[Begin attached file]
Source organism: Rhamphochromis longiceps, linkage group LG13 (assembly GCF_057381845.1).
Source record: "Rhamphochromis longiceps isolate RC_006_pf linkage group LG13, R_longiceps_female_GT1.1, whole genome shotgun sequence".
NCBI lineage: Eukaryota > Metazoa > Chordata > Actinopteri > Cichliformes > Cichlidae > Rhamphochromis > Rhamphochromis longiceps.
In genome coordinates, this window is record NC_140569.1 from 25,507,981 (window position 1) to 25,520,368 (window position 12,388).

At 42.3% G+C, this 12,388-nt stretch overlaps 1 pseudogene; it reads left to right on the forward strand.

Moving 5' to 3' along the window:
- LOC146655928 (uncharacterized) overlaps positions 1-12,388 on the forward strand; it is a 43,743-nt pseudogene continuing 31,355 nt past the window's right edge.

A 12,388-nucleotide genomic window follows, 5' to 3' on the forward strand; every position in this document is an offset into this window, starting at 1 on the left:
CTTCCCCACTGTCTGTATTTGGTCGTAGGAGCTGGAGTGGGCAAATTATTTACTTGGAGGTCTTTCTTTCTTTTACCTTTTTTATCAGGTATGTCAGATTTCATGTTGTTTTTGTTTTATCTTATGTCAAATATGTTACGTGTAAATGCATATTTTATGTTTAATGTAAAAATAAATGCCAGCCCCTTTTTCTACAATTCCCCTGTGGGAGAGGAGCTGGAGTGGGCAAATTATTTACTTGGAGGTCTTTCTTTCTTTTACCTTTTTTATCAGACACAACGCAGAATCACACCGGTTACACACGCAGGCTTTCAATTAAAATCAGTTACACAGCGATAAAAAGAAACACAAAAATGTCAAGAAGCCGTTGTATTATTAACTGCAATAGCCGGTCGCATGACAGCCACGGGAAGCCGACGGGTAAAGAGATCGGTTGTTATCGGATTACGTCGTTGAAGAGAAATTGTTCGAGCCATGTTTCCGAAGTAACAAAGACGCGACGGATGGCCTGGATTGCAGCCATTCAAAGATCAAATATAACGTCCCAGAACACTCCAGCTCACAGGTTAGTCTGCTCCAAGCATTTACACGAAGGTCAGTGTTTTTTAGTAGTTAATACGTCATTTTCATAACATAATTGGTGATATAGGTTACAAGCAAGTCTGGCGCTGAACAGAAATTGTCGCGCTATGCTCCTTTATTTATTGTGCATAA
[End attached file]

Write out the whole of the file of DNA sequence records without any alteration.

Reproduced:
Source organism: Rhamphochromis longiceps, linkage group LG13 (assembly GCF_057381845.1).
Source record: "Rhamphochromis longiceps isolate RC_006_pf linkage group LG13, R_longiceps_female_GT1.1, whole genome shotgun sequence".
NCBI lineage: Eukaryota > Metazoa > Chordata > Actinopteri > Cichliformes > Cichlidae > Rhamphochromis > Rhamphochromis longiceps.
In genome coordinates, this window is record NC_140569.1 from 25,507,981 (window position 1) to 25,520,368 (window position 12,388).

At 42.3% G+C, this 12,388-nt stretch overlaps 1 pseudogene; it reads left to right on the forward strand.

Moving 5' to 3' along the window:
- LOC146655928 (uncharacterized) overlaps positions 1-12,388 on the forward strand; it is a 43,743-nt pseudogene continuing 31,355 nt past the window's right edge.

A 12,388-nucleotide genomic window follows, 5' to 3' on the forward strand; every position in this document is an offset into this window, starting at 1 on the left:
CTTCCCCACTGTCTGTATTTGGTCGTAGGAGCTGGAGTGGGCAAATTATTTACTTGGAGGTCTTTCTTTCTTTTACCTTTTTTATCAGGTATGTCAGATTTCATGTTGTTTTTGTTTTATCTTATGTCAAATATGTTACGTGTAAATGCATATTTTATGTTTAATGTAAAAATAAATGCCAGCCCCTTTTTCTACAATTCCCCTGTGGGAGAGGAGCTGGAGTGGGCAAATTATTTACTTGGAGGTCTTTCTTTCTTTTACCTTTTTTATCAGACACAACGCAGAATCACACCGGTTACACACGCAGGCTTTCAATTAAAATCAGTTACACAGCGATAAAAAGAAACACAAAAATGTCAAGAAGCCGTTGTATTATTAACTGCAATAGCCGGTCGCATGACAGCCACGGGAAGCCGACGGGTAAAGAGATCGGTTGTTATCGGATTACGTCGTTGAAGAGAAATTGTTCGAGCCATGTTTCCGAAGTAACAAAGACGCGACGGATGGCCTGGATTGCAGCCATTCAAAGATCAAATATAACGTCCCAGAACACTCCAGCTCACAGGTTAGTCTGCTCCAAGCATTTACACGAAGGTCAGTGTTTTTTAGTAGTTAATACGTCATTTTCATAACATAATTGGTGATATAGGTTACAAGCAAGTCTGGCGCTGAACAGAAATTGTCGCGCTATGCTCCTTTATTTATTGTGCATAA